We compared the survival of Helicoverpa armigera (Hübner) (Lepidoptera: Noctuidae) eggs and larvae on Bt and conventional cotton, in the presence or absence of the generalist predator, green lacewing larvae, Mallada signatus, (Schneider) (Neuroptera: Chrysopidae). In small arenas, green lacewings consumed a similar number of H. armigera eggs (ave....
Article
Full-text available
Five cultivated mulberry plant varieties, BSRM-34, BSRM-56, BSRM-57, BSRM-58 and BSRM-59, were used to evaluate the effects of plant variety on larval and cocoon characteristics of mulberry silkworm Bombyx mori L. Silkworm larvae undergo their entire larval periods on leaves of mulberry varieties. Different larval characteristics of larval weight,...
Article
Full-text available
The effect of five different botanical extracts-tobacco, neem, garlic, eucalyptus and mehogony-on aphid population on yard long bean was assessed in field, net-house and laboratory conditions at Khulna University, Bangladesh. Aphids were deliberately exposed to the above botanical extracts and then the numbers of live and dead aphids were counted....
Article
Full-text available
Lac is the dermal secretion of lac insect, Kerria lacca Kerr., which is used to make expensive natural dye, burnish, coating materials, in cosmetics and jewelry industry. Though it is very perspective industry and available of host plants over the country especially in southern districts of Bangladesh, lac cultivation is confined within some northe...
Article
Full-text available
The effect of five different botanical extracts-tobacco, neem, garlic, eucalyptus and mehogony-on aphid population on yard long bean was assessed in field, net-house and laboratory conditions at Khulna University, Bangladesh. Aphids were deliberately exposed to the above botanical extracts and then the numbers of live and dead aphids were counted....
Article
Full-text available
Naturally infected leaf samples of betelnut having characteristic symptoms of spots were collected from the campus of Khulna University, Bangladesh. The pathogen of this disease was identified on the basis of growth characters, acervuli production and conidial features on PDA medium as Pestalotia palmarum. The species was found pathogenic on excise...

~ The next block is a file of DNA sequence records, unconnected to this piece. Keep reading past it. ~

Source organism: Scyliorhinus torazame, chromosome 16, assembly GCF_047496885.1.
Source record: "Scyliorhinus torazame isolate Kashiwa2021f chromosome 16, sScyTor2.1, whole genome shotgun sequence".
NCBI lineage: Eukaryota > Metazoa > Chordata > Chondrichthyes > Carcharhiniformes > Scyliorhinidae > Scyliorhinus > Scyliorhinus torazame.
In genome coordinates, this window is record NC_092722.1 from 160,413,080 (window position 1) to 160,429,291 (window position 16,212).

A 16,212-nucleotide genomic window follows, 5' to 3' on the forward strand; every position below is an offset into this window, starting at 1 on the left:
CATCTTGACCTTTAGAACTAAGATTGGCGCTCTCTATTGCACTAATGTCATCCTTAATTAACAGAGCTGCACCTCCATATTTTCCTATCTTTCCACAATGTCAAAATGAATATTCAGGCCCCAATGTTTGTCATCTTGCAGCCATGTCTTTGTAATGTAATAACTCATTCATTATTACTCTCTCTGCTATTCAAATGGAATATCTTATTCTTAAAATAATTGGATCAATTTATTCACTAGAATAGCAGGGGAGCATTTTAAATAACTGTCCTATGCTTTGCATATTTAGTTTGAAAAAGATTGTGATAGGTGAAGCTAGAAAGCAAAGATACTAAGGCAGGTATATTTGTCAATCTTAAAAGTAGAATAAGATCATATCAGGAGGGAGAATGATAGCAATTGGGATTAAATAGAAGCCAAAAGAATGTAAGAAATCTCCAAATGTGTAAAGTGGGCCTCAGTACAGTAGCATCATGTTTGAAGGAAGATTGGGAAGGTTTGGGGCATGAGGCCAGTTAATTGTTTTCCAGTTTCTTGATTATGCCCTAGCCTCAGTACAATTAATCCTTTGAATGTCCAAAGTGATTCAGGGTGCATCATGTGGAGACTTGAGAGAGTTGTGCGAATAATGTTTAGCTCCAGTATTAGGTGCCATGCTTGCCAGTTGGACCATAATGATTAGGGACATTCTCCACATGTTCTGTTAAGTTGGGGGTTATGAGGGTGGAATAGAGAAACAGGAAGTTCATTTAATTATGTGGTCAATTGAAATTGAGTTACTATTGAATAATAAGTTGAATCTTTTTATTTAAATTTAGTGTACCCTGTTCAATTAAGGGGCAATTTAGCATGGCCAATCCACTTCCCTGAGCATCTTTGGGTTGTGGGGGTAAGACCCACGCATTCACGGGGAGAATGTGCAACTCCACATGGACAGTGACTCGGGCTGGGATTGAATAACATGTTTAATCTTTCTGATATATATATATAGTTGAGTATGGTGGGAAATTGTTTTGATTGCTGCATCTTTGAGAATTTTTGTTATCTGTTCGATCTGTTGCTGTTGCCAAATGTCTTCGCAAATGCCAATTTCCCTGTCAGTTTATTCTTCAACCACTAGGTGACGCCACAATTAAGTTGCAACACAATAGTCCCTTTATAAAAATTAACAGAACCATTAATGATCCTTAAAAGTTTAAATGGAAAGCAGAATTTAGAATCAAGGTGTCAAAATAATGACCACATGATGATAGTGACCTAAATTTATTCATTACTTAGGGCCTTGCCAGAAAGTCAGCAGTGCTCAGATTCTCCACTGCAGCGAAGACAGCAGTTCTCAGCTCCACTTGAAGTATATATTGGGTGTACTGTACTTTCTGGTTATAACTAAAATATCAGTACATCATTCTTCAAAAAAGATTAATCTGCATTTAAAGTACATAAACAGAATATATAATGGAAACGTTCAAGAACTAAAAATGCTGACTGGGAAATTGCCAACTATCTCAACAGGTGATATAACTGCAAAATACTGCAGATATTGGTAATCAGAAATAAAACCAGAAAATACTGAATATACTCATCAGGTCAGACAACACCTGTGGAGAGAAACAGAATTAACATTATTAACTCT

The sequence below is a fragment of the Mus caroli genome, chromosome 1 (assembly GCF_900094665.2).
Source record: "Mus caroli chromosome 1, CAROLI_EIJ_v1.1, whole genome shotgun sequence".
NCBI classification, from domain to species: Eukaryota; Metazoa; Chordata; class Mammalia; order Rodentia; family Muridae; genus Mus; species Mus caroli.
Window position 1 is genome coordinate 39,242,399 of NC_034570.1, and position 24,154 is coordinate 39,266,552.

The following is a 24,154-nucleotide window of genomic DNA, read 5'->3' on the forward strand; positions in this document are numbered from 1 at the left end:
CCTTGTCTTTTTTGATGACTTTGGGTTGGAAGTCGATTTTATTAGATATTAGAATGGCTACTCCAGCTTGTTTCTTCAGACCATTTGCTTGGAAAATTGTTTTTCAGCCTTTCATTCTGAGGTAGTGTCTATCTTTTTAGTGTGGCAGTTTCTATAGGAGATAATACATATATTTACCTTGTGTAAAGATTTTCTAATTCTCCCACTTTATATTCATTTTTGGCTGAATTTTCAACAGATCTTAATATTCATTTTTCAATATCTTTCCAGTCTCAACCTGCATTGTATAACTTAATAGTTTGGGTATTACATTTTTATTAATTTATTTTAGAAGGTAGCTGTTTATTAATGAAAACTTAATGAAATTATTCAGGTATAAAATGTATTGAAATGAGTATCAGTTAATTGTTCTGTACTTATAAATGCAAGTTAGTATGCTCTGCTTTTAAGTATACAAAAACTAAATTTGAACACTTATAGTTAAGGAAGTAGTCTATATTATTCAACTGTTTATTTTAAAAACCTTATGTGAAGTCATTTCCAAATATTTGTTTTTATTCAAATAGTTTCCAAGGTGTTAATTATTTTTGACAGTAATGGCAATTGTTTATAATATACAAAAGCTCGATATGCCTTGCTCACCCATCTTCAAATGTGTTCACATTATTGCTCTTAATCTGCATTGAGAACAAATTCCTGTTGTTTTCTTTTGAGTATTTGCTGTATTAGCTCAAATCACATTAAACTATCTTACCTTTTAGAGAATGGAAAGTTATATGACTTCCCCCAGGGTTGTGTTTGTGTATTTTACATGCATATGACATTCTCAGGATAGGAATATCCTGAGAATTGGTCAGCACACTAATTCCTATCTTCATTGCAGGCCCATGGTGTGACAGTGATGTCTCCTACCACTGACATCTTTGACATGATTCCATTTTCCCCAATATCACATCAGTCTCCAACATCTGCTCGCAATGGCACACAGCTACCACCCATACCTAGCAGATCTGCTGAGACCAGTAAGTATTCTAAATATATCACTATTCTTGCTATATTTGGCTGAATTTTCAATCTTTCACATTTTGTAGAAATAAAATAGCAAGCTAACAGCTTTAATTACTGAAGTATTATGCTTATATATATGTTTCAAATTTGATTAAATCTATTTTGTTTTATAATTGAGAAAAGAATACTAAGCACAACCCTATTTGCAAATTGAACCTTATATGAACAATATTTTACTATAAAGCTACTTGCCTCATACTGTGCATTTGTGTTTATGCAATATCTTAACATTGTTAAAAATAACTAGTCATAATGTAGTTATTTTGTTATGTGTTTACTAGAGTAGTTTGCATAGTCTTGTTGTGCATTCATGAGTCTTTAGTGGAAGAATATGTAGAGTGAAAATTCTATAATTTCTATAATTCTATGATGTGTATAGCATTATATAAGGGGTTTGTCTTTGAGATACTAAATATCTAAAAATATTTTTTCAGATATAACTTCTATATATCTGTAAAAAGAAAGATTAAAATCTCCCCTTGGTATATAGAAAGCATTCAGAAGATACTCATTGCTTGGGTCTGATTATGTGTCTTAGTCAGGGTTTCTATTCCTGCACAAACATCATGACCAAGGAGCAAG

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Projects

Projects (8)
Project
Nearly 65 years ago, Doug Harcourt developed the first comprehensive life table of the diamondback moth (Plutella xylostella) on the Central Experimental Farm (CEF) in Ottawa, Ontario. To the present day this work is continually cited when authors discuss the life history of the diamondback moth and its parasitoids in Canada. Since the time of Harcourt’s work, the techniques used in life tables and their analysis have changed. We also know a great deal more about the ecology and biology of the diamondback moth. Our goal is to follow up on Harcourt’s work by developing a contemporary life table for the diamondback moth on the CEF and across Canada. Since the time of the original life table study, climate change may have altered the population dynamics of both the diamondback moth and its natural enemies. We will use two methods of constructing a life table. The first life table is influenced by the methods used in Harcourt’s thesis and is an established crop based life table with destructive sampling. The second life table is a contemporary one that is cohort-exposure based using sentinel plants from the lab. A life table of the diamondback moth is indispensable in integrated pest management, since it will describe, among other factors, the composition of natural enemies attacking the diamondback moth, with emphasis on mortality caused by parasitoids. This can help inform us if a specific life stage of the diamondback moth could be exploited by the introduction of new natural enemies, such as, Diadromus collaris, a pupal parasitoid currently under consideration for release.